Tuesday, December 1, 2015

The Art and Science and Insecurity of Etsy Pricing

A lot of bloggers I follow shop on Etsy. A few of them shop a lot on Etsy. And some of them even have their own Etsy stores, or other handmade business. (Pimp yours in the comments, please! I have a hard time keeping track of stores and it would be great to have a whole bunch in one place so I can go and mass-favorite all of you.)

I normally have an aversion to talking shop, as it were, because I'm not exactly a success story who could reasonable considered an expert. But this is something I've come to realize is important (and it will probably betray my personal economic philosophy but oh well).

If you're selling on Etsy (or anywhere else) as a hobbyist, but you've been working in your craft for years and know what you're doing, you are probably not charging enough. (Unless you've been selling for a while, then you might have this all figured out.) If you do shopping on Etsy, you might be confused by the wide range of prices you see for similar items. What gives?

Why Aren't You Charging Enough?

Pricing your handmade work can be nerve-wracking. (FreeImages.com/Nihan Aydin)

It's certainly tempting to keep a razor-thin profit margin. "It's just a hobby, not a business," you might explain, "so I don't think charging a lot of money is really fair." Or: "I can afford it. I just want to get stuff out of my stash."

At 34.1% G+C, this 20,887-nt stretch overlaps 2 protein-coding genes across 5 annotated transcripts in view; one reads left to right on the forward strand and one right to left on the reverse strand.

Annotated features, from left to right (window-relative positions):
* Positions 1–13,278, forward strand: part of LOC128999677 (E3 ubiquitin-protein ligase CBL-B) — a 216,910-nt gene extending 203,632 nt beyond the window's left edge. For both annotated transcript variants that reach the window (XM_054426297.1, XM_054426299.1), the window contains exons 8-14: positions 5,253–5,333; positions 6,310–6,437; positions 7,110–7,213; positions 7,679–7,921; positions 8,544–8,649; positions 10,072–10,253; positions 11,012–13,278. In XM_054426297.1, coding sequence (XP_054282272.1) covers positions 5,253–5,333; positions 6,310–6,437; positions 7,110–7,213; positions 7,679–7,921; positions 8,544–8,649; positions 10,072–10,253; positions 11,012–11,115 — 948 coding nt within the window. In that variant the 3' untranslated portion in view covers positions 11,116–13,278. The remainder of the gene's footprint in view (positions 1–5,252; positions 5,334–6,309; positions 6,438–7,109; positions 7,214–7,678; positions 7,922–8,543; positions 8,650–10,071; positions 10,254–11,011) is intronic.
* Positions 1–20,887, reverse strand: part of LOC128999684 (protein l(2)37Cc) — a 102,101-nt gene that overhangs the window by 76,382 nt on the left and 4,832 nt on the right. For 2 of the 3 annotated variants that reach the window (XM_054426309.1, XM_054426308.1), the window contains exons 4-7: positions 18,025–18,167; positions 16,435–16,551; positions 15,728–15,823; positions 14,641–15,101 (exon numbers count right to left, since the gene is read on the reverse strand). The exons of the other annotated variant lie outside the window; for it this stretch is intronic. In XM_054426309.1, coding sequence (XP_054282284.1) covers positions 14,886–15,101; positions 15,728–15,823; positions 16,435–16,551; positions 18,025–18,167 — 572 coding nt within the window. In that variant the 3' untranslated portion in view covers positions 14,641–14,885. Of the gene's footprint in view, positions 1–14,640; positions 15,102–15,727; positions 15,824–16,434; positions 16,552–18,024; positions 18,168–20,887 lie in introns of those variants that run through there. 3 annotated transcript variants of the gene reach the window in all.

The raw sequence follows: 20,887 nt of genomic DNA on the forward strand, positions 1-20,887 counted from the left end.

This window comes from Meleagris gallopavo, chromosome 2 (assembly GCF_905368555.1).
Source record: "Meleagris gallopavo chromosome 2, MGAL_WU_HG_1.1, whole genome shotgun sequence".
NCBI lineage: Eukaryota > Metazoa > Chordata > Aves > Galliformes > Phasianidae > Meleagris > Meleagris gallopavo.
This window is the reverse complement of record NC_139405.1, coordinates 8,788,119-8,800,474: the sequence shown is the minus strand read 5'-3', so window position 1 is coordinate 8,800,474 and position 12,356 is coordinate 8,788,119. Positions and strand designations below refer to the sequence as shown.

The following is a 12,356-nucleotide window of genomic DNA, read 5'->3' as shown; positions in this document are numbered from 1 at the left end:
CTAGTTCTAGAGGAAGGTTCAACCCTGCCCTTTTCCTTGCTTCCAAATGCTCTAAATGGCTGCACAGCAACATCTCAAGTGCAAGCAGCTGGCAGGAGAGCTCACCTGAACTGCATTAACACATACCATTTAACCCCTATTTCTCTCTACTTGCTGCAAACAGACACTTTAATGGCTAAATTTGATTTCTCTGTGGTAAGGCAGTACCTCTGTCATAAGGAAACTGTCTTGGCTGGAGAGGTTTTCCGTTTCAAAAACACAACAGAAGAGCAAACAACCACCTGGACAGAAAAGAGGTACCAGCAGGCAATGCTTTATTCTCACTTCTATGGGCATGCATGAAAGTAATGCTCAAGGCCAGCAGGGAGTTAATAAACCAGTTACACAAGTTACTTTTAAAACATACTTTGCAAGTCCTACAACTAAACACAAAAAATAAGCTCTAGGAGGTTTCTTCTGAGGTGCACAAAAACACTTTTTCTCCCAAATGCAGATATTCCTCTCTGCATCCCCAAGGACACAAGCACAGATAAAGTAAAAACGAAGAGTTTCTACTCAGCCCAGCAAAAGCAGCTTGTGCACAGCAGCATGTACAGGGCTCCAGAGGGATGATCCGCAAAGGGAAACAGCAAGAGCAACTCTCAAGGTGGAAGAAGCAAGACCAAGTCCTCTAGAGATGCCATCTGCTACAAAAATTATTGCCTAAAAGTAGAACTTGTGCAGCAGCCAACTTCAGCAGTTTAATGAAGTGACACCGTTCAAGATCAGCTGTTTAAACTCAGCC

Or you might feel pressured into keeping your prices "reasonable" because you see other sellers offering something similar within a certain range.

Or you might not feel like you're talented enough to justify a price over a certain amount.

Stop. There's a better way.

Why Should You Charge More?


There are two reasons: you benefit, and others around you benefit.

How do you benefit? First of all, you actually get rewarded for your time. Not only the time it takes to sell a given item (whether it's photographs and online listings, or transportation times to and from craft fairs), but the time it takes to make a given item.

"But I don't need to be rewarded for the time I take to make something. I don't want to be! The making is fun enough."

If that's really how you feel, then donate your profits to a charity of your choice. Problem solved!

Because your time is valuable. It really is. And taking your time into account when pricing signals to consumers that they should value the time you spent on an item. Other people should respect that.

This signaling leads into my second point: others around you benefit.